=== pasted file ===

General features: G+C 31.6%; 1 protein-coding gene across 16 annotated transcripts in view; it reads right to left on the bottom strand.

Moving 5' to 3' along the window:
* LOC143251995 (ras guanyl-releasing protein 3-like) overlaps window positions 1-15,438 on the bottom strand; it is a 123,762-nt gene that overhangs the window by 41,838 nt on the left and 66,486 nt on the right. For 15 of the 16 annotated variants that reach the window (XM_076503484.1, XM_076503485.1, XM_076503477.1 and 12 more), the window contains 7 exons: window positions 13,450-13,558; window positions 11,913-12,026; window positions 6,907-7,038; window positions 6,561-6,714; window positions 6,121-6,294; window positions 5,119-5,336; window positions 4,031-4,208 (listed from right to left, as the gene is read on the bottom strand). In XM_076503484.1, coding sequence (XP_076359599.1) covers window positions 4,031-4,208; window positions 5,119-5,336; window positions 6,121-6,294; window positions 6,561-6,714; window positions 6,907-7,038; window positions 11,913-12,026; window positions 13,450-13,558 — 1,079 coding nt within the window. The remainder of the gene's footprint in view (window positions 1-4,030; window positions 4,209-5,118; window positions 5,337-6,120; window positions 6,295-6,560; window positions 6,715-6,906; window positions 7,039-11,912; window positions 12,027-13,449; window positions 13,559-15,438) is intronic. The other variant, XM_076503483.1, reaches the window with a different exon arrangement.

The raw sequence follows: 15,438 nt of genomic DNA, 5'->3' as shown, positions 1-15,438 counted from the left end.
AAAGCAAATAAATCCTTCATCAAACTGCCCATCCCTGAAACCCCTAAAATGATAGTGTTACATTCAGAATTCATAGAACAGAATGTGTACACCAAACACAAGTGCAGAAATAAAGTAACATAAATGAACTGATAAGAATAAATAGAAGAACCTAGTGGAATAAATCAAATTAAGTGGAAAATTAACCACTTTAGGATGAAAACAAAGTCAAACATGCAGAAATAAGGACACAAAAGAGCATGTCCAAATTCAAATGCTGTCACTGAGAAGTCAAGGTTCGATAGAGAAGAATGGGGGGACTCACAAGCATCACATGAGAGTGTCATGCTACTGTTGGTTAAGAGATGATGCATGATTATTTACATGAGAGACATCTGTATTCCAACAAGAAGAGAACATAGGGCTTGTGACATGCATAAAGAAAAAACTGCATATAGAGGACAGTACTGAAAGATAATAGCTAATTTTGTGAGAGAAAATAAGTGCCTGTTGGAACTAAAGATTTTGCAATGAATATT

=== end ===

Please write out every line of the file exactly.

General features: G+C 31.6%; 1 protein-coding gene across 16 annotated transcripts in view; it reads right to left on the bottom strand.

Moving 5' to 3' along the window:
* LOC143251995 (ras guanyl-releasing protein 3-like) overlaps window positions 1-15,438 on the bottom strand; it is a 123,762-nt gene that overhangs the window by 41,838 nt on the left and 66,486 nt on the right. For 15 of the 16 annotated variants that reach the window (XM_076503484.1, XM_076503485.1, XM_076503477.1 and 12 more), the window contains 7 exons: window positions 13,450-13,558; window positions 11,913-12,026; window positions 6,907-7,038; window positions 6,561-6,714; window positions 6,121-6,294; window positions 5,119-5,336; window positions 4,031-4,208 (listed from right to left, as the gene is read on the bottom strand). In XM_076503484.1, coding sequence (XP_076359599.1) covers window positions 4,031-4,208; window positions 5,119-5,336; window positions 6,121-6,294; window positions 6,561-6,714; window positions 6,907-7,038; window positions 11,913-12,026; window positions 13,450-13,558 — 1,079 coding nt within the window. The remainder of the gene's footprint in view (window positions 1-4,030; window positions 4,209-5,118; window positions 5,337-6,120; window positions 6,295-6,560; window positions 6,715-6,906; window positions 7,039-11,912; window positions 12,027-13,449; window positions 13,559-15,438) is intronic. The other variant, XM_076503483.1, reaches the window with a different exon arrangement.

The raw sequence follows: 15,438 nt of genomic DNA, 5'->3' as shown, positions 1-15,438 counted from the left end.
AAAGCAAATAAATCCTTCATCAAACTGCCCATCCCTGAAACCCCTAAAATGATAGTGTTACATTCAGAATTCATAGAACAGAATGTGTACACCAAACACAAGTGCAGAAATAAAGTAACATAAATGAACTGATAAGAATAAATAGAAGAACCTAGTGGAATAAATCAAATTAAGTGGAAAATTAACCACTTTAGGATGAAAACAAAGTCAAACATGCAGAAATAAGGACACAAAAGAGCATGTCCAAATTCAAATGCTGTCACTGAGAAGTCAAGGTTCGATAGAGAAGAATGGGGGGACTCACAAGCATCACATGAGAGTGTCATGCTACTGTTGGTTAAGAGATGATGCATGATTATTTACATGAGAGACATCTGTATTCCAACAAGAAGAGAACATAGGGCTTGTGACATGCATAAAGAAAAAACTGCATATAGAGGACAGTACTGAAAGATAATAGCTAATTTTGTGAGAGAAAATAAGTGCCTGTTGGAACTAAAGATTTTGCAATGAATATT